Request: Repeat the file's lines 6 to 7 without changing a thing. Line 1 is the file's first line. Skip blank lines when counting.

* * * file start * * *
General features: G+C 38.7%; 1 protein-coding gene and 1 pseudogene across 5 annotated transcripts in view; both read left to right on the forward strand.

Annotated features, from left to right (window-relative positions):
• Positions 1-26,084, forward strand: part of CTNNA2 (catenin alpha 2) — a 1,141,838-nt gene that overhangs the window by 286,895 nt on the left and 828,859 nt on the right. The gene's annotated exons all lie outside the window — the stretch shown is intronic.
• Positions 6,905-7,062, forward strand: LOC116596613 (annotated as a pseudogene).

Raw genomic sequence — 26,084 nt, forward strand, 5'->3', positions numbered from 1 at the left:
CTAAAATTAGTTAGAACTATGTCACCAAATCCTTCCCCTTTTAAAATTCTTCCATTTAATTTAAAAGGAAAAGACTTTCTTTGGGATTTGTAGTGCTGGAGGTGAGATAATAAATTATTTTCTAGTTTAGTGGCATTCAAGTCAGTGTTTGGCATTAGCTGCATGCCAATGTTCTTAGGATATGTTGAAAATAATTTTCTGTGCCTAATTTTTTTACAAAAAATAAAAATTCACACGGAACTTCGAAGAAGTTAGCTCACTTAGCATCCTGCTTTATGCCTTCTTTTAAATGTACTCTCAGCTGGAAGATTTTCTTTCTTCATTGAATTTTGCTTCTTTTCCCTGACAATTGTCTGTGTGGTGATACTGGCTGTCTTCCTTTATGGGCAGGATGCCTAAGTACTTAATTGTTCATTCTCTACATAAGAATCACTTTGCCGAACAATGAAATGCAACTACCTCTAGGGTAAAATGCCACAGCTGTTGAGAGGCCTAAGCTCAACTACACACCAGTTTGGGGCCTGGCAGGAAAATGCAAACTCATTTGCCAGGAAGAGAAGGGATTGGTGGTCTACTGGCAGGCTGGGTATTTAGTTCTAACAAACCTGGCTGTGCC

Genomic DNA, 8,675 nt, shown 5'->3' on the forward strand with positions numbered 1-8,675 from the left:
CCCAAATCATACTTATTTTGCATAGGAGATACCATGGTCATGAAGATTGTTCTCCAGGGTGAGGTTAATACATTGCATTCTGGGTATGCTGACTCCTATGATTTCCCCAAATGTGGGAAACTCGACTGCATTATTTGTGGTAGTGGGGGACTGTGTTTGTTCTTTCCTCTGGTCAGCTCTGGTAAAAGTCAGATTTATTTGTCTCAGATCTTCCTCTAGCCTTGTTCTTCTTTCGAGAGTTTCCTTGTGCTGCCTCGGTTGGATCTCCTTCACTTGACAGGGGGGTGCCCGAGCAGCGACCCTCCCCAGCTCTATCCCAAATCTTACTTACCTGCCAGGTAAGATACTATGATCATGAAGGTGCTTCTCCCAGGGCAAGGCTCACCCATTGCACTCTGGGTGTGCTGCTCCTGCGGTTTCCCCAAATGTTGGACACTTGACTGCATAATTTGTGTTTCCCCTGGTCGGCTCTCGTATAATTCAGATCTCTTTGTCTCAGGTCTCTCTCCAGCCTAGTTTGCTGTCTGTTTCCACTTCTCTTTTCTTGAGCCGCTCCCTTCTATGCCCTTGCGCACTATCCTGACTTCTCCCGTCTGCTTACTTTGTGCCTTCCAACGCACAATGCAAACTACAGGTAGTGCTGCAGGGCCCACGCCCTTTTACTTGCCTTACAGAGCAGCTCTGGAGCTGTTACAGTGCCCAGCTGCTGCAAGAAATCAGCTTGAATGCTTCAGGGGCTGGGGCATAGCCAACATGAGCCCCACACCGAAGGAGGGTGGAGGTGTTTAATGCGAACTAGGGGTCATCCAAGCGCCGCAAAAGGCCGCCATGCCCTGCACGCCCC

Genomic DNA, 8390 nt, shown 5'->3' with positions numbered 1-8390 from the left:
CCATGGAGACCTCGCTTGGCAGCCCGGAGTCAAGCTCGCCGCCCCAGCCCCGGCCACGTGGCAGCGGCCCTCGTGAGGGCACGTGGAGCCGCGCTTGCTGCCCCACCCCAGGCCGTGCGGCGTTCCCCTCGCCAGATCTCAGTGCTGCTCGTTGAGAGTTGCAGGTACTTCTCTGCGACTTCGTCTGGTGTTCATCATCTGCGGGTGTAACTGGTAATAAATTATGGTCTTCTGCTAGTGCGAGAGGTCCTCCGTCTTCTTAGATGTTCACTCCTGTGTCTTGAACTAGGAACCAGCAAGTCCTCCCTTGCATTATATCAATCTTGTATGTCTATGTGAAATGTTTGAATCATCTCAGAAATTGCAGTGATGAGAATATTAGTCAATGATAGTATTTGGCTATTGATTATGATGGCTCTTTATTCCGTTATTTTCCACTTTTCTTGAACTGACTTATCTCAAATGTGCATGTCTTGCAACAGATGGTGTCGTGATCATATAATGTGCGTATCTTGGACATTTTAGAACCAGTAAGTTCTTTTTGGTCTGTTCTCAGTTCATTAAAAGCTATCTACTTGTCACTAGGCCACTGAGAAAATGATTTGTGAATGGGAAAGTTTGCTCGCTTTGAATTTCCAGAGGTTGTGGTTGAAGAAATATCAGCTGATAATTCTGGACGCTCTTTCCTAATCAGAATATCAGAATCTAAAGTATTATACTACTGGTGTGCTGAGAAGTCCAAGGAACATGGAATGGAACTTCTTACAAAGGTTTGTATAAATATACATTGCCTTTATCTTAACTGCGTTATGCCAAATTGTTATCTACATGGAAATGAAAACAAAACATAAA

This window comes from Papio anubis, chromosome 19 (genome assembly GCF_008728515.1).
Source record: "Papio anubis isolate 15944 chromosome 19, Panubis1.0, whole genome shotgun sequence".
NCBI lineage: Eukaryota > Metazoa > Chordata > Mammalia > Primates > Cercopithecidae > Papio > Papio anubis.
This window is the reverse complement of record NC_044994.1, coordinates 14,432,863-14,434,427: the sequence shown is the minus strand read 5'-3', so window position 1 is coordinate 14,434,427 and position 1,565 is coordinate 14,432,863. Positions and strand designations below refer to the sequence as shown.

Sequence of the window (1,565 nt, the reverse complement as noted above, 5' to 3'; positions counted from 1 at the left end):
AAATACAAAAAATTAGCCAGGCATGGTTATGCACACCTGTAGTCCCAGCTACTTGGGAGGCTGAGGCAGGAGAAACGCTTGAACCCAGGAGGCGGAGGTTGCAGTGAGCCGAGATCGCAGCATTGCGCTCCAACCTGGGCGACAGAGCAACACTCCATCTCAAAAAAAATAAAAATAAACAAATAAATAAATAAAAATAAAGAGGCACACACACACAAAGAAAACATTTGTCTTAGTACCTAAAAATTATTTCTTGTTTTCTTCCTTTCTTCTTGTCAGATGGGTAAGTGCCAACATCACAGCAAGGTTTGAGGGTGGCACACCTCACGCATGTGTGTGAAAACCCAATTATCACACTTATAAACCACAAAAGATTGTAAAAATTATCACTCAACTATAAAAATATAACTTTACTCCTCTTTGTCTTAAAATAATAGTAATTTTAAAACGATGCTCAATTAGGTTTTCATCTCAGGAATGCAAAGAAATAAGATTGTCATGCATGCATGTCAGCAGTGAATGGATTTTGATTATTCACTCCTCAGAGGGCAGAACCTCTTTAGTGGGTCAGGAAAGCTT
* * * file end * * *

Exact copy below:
CTAAAATTAGTTAGAACTATGTCACCAAATCCTTCCCCTTTTAAAATTCTTCCATTTAATTTAAAAGGAAAAGACTTTCTTTGGGATTTGTAGTGCTGGAGGTGAGATAATAAATTATTTTCTAGTTTAGTGGCATTCAAGTCAGTGTTTGGCATTAGCTGCATGCCAATGTTCTTAGGATATGTTGAAAATAATTTTCTGTGCCTAATTTTTTTACAAAAAATAAAAATTCACACGGAACTTCGAAGAAGTTAGCTCACTTAGCATCCTGCTTTATGCCTTCTTTTAAATGTACTCTCAGCTGGAAGATTTTCTTTCTTCATTGAATTTTGCTTCTTTTCCCTGACAATTGTCTGTGTGGTGATACTGGCTGTCTTCCTTTATGGGCAGGATGCCTAAGTACTTAATTGTTCATTCTCTACATAAGAATCACTTTGCCGAACAATGAAATGCAACTACCTCTAGGGTAAAATGCCACAGCTGTTGAGAGGCCTAAGCTCAACTACACACCAGTTTGGGGCCTGGCAGGAAAATGCAAACTCATTTGCCAGGAAGAGAAGGGATTGGTGGTCTACTGGCAGGCTGGGTATTTAGTTCTAACAAACCTGGCTGTGCC

Genomic DNA, 8,675 nt, shown 5'->3' on the forward strand with positions numbered 1-8,675 from the left: